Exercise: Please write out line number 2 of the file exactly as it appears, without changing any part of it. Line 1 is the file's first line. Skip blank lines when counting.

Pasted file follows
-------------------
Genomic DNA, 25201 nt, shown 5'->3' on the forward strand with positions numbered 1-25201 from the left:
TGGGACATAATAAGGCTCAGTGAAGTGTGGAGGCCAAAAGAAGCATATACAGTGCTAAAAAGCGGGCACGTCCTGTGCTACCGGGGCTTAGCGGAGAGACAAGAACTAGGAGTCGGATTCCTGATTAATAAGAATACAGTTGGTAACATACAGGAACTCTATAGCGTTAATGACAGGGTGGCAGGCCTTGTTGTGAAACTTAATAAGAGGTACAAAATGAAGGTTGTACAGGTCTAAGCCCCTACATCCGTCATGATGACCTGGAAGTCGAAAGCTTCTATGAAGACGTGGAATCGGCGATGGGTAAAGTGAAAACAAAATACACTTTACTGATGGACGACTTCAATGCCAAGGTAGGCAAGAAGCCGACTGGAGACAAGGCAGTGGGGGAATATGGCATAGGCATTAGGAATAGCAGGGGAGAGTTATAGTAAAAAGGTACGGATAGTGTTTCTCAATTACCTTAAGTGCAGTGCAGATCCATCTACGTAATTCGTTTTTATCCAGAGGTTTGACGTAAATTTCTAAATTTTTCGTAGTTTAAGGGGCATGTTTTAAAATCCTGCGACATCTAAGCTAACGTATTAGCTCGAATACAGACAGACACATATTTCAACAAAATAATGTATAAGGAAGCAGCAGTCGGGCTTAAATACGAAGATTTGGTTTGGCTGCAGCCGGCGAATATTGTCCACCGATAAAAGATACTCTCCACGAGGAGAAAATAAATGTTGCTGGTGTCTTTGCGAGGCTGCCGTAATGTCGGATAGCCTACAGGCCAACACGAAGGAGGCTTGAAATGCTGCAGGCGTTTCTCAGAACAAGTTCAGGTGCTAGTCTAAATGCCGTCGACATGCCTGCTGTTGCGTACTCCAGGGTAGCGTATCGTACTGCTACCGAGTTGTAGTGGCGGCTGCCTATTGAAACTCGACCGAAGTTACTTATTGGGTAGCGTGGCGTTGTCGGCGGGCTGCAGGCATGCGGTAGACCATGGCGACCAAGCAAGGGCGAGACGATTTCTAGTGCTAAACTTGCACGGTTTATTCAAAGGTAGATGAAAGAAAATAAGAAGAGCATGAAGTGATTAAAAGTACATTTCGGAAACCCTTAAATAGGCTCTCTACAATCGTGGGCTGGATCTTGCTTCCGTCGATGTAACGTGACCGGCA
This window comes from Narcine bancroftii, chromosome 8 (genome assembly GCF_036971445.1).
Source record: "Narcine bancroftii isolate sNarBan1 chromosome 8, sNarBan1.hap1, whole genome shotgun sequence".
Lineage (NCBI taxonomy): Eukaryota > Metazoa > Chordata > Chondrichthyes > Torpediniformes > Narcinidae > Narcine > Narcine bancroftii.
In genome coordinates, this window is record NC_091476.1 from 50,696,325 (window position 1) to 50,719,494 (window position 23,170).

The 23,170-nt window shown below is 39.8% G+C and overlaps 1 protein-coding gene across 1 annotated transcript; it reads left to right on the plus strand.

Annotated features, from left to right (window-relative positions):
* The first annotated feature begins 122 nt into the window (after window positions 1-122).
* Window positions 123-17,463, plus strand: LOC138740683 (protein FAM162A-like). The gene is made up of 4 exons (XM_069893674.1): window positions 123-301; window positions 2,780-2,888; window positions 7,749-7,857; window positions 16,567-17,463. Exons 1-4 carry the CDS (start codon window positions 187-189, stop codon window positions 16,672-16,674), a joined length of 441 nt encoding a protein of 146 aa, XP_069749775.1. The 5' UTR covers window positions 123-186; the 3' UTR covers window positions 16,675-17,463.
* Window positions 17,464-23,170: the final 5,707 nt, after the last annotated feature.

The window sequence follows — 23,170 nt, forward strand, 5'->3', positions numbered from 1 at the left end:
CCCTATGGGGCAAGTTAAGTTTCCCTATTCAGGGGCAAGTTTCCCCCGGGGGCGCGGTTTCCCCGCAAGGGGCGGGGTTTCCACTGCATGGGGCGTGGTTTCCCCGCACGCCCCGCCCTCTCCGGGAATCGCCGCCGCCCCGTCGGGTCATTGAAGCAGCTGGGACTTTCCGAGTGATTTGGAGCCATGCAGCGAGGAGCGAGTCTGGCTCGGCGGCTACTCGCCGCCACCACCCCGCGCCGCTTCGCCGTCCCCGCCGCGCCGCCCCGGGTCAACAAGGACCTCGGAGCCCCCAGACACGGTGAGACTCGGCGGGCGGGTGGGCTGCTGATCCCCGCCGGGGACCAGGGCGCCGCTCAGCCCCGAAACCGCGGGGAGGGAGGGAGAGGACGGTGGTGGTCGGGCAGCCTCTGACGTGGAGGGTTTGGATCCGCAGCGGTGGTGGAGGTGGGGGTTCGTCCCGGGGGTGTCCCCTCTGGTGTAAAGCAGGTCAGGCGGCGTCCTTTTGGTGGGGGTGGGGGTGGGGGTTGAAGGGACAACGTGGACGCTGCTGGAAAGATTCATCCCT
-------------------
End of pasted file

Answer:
TGGGACATAATAAGGCTCAGTGAAGTGTGGAGGCCAAAAGAAGCATATACAGTGCTAAAAAGCGGGCACGTCCTGTGCTACCGGGGCTTAGCGGAGAGACAAGAACTAGGAGTCGGATTCCTGATTAATAAGAATACAGTTGGTAACATACAGGAACTCTATAGCGTTAATGACAGGGTGGCAGGCCTTGTTGTGAAACTTAATAAGAGGTACAAAATGAAGGTTGTACAGGTCTAAGCCCCTACATCCGTCATGATGACCTGGAAGTCGAAAGCTTCTATGAAGACGTGGAATCGGCGATGGGTAAAGTGAAAACAAAATACACTTTACTGATGGACGACTTCAATGCCAAGGTAGGCAAGAAGCCGACTGGAGACAAGGCAGTGGGGGAATATGGCATAGGCATTAGGAATAGCAGGGGAGAGTTATAGTAAAAAGGTACGGATAGTGTTTCTCAATTACCTTAAGTGCAGTGCAGATCCATCTACGTAATTCGTTTTTATCCAGAGGTTTGACGTAAATTTCTAAATTTTTCGTAGTTTAAGGGGCATGTTTTAAAATCCTGCGACATCTAAGCTAACGTATTAGCTCGAATACAGACAGACACATATTTCAACAAAATAATGTATAAGGAAGCAGCAGTCGGGCTTAAATACGAAGATTTGGTTTGGCTGCAGCCGGCGAATATTGTCCACCGATAAAAGATACTCTCCACGAGGAGAAAATAAATGTTGCTGGTGTCTTTGCGAGGCTGCCGTAATGTCGGATAGCCTACAGGCCAACACGAAGGAGGCTTGAAATGCTGCAGGCGTTTCTCAGAACAAGTTCAGGTGCTAGTCTAAATGCCGTCGACATGCCTGCTGTTGCGTACTCCAGGGTAGCGTATCGTACTGCTACCGAGTTGTAGTGGCGGCTGCCTATTGAAACTCGACCGAAGTTACTTATTGGGTAGCGTGGCGTTGTCGGCGGGCTGCAGGCATGCGGTAGACCATGGCGACCAAGCAAGGGCGAGACGATTTCTAGTGCTAAACTTGCACGGTTTATTCAAAGGTAGATGAAAGAAAATAAGAAGAGCATGAAGTGATTAAAAGTACATTTCGGAAACCCTTAAATAGGCTCTCTACAATCGTGGGCTGGATCTTGCTTCCGTCGATGTAACGTGACCGGCA